There's never a good time to be hovering near the Mendoza Line. But there is a worst time, and Bryce Harper has chosen it.
Yes, Harper also drew a pair of free passes. His on-base percentage is a respectable .366. He's hit 20 home runs. A scan of his stat sheet yields some positive signs.
Overall, though, he hasn't walked, talked, quacked or hit like Bryce Harper. Considering he's in a contract year, that's bad for the Nats' chances of finally advancing past the division series and worse for Harper's bank account.
In April, Harper hit .241. In May, he hit .221. In June, that figure fell to .188. The trend is as clear as it is disturbing.
If his statistical wound needed salt, it was sprinkled liberally by an unnamed National League executive.
"He's simply overrated," the executive told Robert Murray of FRS Sports. "The good ain't worth the bad. He's a losing player. Cares about himself more than the team. If I was in charge and had money, my team would not pursue him."
Nationals general manager Mike Rizzo hit back, calling those remarks "totally unfair on so many levels," per Jorge Castillo of the Washington Post.
As evidence, Rizzo pointed to Harper's 2012 Rookie of the Year Award, five All-Star appearances and 2015 NL MVP trophy. It's a solid counterargument. And, lest we forget, Harper is only 25 years old.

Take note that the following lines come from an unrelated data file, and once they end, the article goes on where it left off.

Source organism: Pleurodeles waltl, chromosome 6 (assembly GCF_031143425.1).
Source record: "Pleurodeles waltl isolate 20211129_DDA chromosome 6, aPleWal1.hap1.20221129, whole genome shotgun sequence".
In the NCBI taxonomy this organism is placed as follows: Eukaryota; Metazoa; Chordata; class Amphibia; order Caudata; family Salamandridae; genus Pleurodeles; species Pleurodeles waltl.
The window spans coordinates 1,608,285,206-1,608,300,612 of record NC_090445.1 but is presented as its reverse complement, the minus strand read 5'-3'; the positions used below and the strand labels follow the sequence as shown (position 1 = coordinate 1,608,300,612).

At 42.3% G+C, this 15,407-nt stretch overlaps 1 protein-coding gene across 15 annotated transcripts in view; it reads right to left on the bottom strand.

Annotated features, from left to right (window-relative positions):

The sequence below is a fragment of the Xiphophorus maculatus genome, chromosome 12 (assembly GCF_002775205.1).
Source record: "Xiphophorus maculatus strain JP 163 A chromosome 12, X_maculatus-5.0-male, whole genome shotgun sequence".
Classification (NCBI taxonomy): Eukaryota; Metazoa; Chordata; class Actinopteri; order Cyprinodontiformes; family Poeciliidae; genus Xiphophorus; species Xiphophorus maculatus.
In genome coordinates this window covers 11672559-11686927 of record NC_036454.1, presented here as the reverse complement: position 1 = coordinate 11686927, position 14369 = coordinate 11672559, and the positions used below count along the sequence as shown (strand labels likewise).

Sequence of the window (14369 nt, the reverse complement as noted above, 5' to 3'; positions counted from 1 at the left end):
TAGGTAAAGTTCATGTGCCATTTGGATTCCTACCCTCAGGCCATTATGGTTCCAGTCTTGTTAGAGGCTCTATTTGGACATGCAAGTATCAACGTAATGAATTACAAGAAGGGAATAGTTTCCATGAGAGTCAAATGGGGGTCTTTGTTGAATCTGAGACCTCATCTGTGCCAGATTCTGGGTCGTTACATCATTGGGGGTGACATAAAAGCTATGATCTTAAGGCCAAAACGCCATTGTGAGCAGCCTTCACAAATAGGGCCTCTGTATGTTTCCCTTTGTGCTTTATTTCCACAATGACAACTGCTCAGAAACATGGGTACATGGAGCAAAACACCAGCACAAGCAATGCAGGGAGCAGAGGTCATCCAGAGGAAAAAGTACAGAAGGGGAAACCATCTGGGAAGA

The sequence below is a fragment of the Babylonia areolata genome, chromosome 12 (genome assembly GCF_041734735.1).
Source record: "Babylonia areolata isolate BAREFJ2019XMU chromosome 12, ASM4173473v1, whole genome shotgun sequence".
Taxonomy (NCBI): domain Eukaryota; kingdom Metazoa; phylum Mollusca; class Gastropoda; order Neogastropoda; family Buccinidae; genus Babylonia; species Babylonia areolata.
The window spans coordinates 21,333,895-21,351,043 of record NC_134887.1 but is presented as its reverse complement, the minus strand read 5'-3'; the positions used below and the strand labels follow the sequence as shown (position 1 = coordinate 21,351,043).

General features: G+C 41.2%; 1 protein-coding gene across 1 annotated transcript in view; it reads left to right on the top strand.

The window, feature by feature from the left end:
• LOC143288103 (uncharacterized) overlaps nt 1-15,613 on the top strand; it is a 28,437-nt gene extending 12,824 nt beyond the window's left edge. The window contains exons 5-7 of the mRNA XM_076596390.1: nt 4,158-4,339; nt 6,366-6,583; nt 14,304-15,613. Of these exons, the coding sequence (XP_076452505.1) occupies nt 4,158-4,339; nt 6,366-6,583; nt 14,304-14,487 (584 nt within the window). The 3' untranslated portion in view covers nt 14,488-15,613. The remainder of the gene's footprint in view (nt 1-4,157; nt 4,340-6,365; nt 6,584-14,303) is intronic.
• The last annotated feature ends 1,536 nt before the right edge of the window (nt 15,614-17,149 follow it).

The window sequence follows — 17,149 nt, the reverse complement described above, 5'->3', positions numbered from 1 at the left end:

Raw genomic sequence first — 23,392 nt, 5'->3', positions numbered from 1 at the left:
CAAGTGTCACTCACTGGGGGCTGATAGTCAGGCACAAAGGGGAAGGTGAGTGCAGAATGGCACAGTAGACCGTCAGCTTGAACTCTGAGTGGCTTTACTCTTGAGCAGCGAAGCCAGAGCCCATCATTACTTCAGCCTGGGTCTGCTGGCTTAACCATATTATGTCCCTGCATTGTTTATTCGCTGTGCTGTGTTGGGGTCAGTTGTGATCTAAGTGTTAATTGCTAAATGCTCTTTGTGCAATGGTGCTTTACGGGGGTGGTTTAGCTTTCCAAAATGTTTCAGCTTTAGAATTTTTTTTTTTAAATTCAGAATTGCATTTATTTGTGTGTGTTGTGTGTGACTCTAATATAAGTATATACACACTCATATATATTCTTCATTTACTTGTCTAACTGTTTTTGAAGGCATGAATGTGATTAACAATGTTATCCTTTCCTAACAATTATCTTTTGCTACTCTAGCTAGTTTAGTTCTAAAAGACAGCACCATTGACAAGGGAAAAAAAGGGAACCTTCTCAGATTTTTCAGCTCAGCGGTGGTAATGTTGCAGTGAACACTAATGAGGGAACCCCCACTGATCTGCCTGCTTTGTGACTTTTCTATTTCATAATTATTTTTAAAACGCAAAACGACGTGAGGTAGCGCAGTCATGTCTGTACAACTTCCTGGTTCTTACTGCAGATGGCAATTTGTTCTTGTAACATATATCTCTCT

But this was supposed to be the season he vaulted past the stratosphere and cemented a possible $400 million payday.
Instead, he's been a mercurial disappointment. He's flashed the power and potential that make him one of baseball's must-watch players, but he's dampened things with a disturbing dollop of futility.
"The past couple weeks, I've just chased out of the zone a little too much," Harper said June 21, per Barry Svrluga of the Post. "The biggest thing I see in myself is really just swinging at pitcher's pitches."
Harper may also be the victim of bad luck. His 41.2 percent hard-contact rate is well above his career mark of 35.0 percent. If he maintains that career-best pace, the hits will start falling, and the average will climb.
Results are results, however. And with each passing month, millions of dollars are slipping through Harper's fingers.
In mid-June, he cut off his beard and recreated the look of the brash 19-year-old who debuted to much fanfare (and boos) at Dodger Stadium in 2012.
Maybe Harper is trying to crank back the clock to a time when expectations weighed heavily but his entire career stretched before him.
Or maybe we're reading too much into a simple shave.
Multiple teams will come calling this offseason. The New York Yankees are an intriguing possibility if they can clear space in the outfield. The Chicago Cubs—who employ Harper's buddy Kris Bryant—will be mentioned early and often. And the Nats won't let their franchise player walk without an offer.
In fact, it'd be easier to list the teams that won't at least kick Harper's tires.
If his stats don't tick northward, however, any and all prospective buyers will demand a discount. When you're seeking the gaudiest contract in MLB history, a .216 average won't do.
"The biggest thing that we talk about all the time is just, sometimes, less is more and to keep things simple," Nationals skipper Dave Martinez said, per Svrluga. "He's going to hit."
That's a relatively safe prediction based on Harper's history. There's no indication he's hurt, which has been his biggest problem in the past. He's just not hitting at the clip he's capable of.
So we wait—to see if he can leave the Mendoza Line in the dust.
All statistics accurate as of Monday and courtesy of FanGraphs.